The power of letter writing

The Power of Letter Writing

I am a passionate believer in the power of letters. Though I don’t write so many myself nowadays (though I still do write some) it is still a form of communication which I think is very special, totally unique and creates a very strong bond between two people. I guess it’s why we encourage members to write to each other. Some people think writing letters is old fashioned, slow, inconvenient and pointless when faster and easier means (i.e. technological) can be used. But I think this misses the point which perhaps happens because they have never had the joy of receiving letters themselves or have never discovered the joy of a relationship growing through the medium of letters.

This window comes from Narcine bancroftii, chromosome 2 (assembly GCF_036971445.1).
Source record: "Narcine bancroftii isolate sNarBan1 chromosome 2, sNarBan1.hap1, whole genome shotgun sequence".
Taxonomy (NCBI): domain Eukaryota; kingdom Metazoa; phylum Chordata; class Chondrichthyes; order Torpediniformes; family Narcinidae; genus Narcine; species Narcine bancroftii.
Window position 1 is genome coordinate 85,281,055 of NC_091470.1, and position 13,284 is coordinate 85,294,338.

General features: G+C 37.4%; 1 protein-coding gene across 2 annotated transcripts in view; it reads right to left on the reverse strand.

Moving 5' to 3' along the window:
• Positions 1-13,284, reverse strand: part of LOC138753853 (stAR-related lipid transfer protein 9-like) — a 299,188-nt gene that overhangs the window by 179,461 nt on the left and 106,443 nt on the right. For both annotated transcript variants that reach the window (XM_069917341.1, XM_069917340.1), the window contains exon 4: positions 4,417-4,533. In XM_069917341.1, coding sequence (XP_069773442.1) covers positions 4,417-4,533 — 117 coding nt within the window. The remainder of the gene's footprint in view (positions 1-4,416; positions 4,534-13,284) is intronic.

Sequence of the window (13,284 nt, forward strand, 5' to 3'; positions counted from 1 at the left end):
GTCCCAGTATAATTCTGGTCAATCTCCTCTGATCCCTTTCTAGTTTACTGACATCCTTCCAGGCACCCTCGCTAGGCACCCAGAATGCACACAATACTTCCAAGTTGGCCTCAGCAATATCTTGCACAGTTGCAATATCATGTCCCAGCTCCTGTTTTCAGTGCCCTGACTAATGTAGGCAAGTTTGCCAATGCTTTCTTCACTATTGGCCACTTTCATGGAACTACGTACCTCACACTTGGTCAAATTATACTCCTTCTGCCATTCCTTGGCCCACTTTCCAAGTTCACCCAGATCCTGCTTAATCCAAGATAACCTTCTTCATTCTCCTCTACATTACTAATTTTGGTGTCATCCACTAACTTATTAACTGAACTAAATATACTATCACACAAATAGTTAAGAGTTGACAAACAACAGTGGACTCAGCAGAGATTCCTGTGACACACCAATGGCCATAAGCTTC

So it was with great joy that I happened upon a BBC Radio 4 podcast about writing letters and the power of them that explains it so much better than I can. This is an edited version of the transcript and I hope you will be enthused to try writing letters to other members, knowing that if you do, the riches you will receive will be far more than you could ever imagine.

Helen Cullen’s talk is not just about the virtues of letter writing. It’s also about what we’ve lost in this digital media age. After all, who would store a hard drive of love letters in a shoebox? Who in the future is going to read them with the same scholarly intensity that gets applied to an archive of letters? And that’s if they can read them at all. Good luck with your backwards compatibility. So with no further ado let’s hear Helen: